Introducing Your New Aussie Puppy to other Pets or Livestock

(reprinted with the author's permission)


New friends

A lot of people may be tempted to just bring a new puppy home and add it to the mix right away.   While that may work in a few situations, more often it pays to take time.   If there is an existing dog, and it's not used to puppies, it is highly recommended to use some caution in initial introductions.    Introduce them on neutral territory, such as on a walk in a nearby field.    At home you can use a baby or pet gate in a doorway, with the puppy on one side and adult dog on the other.   Let them have time, even days, to get used to each other with the safety of the gate.   It can take days and sometimes weeks to introduce new adult dogs this way, and even with puppies it can be helpful, especially if the resident dog isn't used to sharing space with a baby puppy.   Remember, you are trying to build a lifelong relationship, so it pays to take your time.   Dogs and especially puppies are impressionable, and bad experiences early on can be hard to overcome.

Another thing to consider is that an adult dog may snap at a puppy, from being annoyed by a pushy puppy wanting to interact, or to "correct" the puppy for real or perceived misbehavior.   Not all adult dogs use an appropriate amount of force; some could injure or kill a puppy with one bite, on purpose or by accident.   Many pet dogs don't have nearly the number of opportunities to practice canine social skills, so may be very lacking.  Please use a lot of caution in those cases, especially until the puppy is big enough that a warning bite will not cause serious or fatal consequences.

Some of the biggest sources of conflict will be resources, such as food, food bowls, toys, prime locations for sleeping or attention, and of course attention from the people in the family.   Dogs compete for things that are important to them, and they may not appreciate a puppy coming in who wants to take things they think belong to them.   It is STRONGLY recommend feeding set meals, not free feeding, as puppies will not know the adult dog's "rules" and may try to eat from the adult dog's bowl. If you feed meals, it puts YOU in charge, as in you own the food and the bowls, and you say when the dogs eat.   You remove the bowls after the meals, to further lessen a chance of conflict or competition.  Also, with more than one dog, you will have more insight into your dogs' eating habits if you feed meals, because if you free feed and one dog stops eating, you may not know right away because the other dogs are eating out of the same bowl.   With the competition of another dog, some dogs begin to overeat and become overweight.   Sometimes different dogs in the house need different foods, supplements or medications, and by feeding meals, you can ensure each dog gets the right amount and type of diet.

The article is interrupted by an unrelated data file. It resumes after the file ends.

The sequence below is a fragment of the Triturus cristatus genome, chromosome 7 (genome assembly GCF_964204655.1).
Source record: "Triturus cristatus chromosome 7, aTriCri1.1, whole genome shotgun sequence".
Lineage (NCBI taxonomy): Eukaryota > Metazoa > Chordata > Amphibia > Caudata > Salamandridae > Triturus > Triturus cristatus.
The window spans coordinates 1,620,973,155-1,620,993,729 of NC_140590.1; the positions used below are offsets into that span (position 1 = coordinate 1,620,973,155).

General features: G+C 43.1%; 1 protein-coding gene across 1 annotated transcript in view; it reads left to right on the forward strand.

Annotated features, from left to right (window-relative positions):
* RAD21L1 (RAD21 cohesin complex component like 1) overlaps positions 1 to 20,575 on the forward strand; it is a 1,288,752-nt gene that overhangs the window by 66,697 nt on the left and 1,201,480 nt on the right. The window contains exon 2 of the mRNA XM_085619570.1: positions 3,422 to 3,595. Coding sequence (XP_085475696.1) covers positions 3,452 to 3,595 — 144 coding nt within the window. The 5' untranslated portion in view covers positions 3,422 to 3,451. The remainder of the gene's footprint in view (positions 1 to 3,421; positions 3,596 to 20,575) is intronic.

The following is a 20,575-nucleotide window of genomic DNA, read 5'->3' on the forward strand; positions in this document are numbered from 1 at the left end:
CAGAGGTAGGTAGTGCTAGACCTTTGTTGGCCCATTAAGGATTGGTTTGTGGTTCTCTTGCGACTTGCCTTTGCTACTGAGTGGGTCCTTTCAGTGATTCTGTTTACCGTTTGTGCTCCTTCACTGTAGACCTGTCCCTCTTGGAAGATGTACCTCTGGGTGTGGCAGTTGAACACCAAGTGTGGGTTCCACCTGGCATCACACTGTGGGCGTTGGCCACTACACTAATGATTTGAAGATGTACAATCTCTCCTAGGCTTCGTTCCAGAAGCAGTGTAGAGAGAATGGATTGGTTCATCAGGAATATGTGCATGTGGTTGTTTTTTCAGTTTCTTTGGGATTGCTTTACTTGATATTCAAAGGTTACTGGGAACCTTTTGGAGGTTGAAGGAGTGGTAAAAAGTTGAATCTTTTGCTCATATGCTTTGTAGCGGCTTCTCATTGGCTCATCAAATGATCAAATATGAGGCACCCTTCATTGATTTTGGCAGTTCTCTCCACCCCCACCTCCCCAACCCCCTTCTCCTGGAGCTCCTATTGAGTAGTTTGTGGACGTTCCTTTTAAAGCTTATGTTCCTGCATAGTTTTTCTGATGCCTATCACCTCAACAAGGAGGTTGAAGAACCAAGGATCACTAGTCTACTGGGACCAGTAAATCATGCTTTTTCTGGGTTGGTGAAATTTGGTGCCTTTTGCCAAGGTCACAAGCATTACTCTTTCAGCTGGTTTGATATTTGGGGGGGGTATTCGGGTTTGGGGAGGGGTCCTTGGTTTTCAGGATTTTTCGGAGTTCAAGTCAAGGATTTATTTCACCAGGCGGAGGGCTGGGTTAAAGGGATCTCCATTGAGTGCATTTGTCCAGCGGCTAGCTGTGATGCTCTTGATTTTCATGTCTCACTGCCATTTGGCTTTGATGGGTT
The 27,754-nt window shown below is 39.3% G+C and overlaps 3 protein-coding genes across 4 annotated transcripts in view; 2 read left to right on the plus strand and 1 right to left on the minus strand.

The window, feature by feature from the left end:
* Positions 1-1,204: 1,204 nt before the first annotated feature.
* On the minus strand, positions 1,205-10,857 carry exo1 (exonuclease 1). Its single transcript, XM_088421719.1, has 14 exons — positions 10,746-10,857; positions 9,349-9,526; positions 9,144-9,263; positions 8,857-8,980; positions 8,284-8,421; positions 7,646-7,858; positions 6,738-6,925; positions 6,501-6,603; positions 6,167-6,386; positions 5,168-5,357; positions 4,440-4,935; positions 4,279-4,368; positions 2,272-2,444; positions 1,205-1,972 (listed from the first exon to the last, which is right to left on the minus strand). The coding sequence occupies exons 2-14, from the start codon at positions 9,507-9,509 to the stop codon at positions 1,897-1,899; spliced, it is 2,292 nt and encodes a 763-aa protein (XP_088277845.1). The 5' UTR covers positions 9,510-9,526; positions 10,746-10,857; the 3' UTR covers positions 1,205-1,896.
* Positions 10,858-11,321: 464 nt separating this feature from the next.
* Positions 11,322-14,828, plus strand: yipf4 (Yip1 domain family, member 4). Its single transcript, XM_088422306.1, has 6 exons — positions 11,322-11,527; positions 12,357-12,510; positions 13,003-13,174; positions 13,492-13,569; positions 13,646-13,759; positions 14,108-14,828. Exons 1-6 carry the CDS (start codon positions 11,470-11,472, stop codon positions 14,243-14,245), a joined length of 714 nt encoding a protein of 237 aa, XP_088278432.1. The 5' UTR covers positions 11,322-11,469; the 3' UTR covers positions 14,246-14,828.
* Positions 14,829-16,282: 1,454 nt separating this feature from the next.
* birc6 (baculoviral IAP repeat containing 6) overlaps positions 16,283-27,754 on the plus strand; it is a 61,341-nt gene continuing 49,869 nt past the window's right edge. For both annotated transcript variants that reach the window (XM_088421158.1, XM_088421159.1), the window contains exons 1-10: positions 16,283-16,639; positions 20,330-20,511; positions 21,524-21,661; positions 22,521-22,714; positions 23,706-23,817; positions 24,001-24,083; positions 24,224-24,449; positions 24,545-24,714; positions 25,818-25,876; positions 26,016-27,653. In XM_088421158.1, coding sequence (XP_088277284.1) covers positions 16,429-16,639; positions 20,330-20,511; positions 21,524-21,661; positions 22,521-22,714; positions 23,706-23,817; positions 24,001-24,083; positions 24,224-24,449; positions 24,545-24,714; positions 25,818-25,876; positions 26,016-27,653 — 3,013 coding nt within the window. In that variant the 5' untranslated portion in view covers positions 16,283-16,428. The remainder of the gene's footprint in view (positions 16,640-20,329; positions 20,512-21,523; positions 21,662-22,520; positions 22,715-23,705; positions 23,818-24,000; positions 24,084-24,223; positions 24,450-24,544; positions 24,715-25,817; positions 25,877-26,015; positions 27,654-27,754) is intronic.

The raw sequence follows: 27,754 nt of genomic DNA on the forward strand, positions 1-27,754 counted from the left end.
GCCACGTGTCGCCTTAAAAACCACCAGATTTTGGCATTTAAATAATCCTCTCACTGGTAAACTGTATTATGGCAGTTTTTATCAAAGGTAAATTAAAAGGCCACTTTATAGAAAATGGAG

berger australien

If there are any toys that are high value, and one dog may be prone to guard it, don't allow free and unsupervised access to the toy or toys, especially not at first. Only get out the really good toys when you can closely supervise, but use them as a way to build positive associations with the new dog.   In other words, good toys come out when both dog and puppy are in the same room, and go away when the puppy is removed.   The adult dog will come to see the presence of the new puppy means good stuff happens.  You can use food rewards in the same way, or any other thing or activity (such as walks or interactive play) to build a good bond between the adult dog and new pup.